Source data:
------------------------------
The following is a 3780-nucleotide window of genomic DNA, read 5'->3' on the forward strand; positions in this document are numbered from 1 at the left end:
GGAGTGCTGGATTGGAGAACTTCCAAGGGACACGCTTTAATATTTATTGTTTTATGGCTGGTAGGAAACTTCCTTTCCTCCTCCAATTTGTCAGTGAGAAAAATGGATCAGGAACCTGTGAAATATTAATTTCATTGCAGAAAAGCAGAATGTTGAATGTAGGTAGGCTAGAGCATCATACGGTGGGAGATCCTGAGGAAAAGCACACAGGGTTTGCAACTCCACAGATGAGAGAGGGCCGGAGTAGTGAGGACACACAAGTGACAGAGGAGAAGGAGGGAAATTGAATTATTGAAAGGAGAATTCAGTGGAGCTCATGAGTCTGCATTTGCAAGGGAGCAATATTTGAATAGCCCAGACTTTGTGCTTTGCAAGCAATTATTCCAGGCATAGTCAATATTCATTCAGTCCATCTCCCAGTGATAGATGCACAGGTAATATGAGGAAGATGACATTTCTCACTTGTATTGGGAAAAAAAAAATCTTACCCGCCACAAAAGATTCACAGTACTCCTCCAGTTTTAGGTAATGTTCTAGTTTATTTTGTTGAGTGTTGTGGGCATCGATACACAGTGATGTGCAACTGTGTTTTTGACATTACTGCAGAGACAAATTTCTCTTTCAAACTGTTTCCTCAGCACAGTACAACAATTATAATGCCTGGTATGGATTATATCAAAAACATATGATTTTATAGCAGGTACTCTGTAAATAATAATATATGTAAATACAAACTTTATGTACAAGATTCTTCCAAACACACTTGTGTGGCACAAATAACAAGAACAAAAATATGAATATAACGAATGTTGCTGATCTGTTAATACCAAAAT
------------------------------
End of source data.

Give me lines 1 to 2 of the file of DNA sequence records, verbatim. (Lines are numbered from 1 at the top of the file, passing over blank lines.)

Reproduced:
The following is a 3780-nucleotide window of genomic DNA, read 5'->3' on the forward strand; positions in this document are numbered from 1 at the left end:
GGAGTGCTGGATTGGAGAACTTCCAAGGGACACGCTTTAATATTTATTGTTTTATGGCTGGTAGGAAACTTCCTTTCCTCCTCCAATTTGTCAGTGAGAAAAATGGATCAGGAACCTGTGAAATATTAATTTCATTGCAGAAAAGCAGAATGTTGAATGTAGGTAGGCTAGAGCATCATACGGTGGGAGATCCTGAGGAAAAGCACACAGGGTTTGCAACTCCACAGATGAGAGAGGGCCGGAGTAGTGAGGACACACAAGTGACAGAGGAGAAGGAGGGAAATTGAATTATTGAAAGGAGAATTCAGTGGAGCTCATGAGTCTGCATTTGCAAGGGAGCAATATTTGAATAGCCCAGACTTTGTGCTTTGCAAGCAATTATTCCAGGCATAGTCAATATTCATTCAGTCCATCTCCCAGTGATAGATGCACAGGTAATATGAGGAAGATGACATTTCTCACTTGTATTGGGAAAAAAAAAATCTTACCCGCCACAAAAGATTCACAGTACTCCTCCAGTTTTAGGTAATGTTCTAGTTTATTTTGTTGAGTGTTGTGGGCATCGATACACAGTGATGTGCAACTGTGTTTTTGACATTACTGCAGAGACAAATTTCTCTTTCAAACTGTTTCCTCAGCACAGTACAACAATTATAATGCCTGGTATGGATTATATCAAAAACATATGATTTTATAGCAGGTACTCTGTAAATAATAATATATGTAAATACAAACTTTATGTACAAGATTCTTCCAAACACACTTGTGTGGCACAAATAACAAGAACAAAAATATGAATATAACGAATGTTGCTGATCTGTTAATACCAAAAT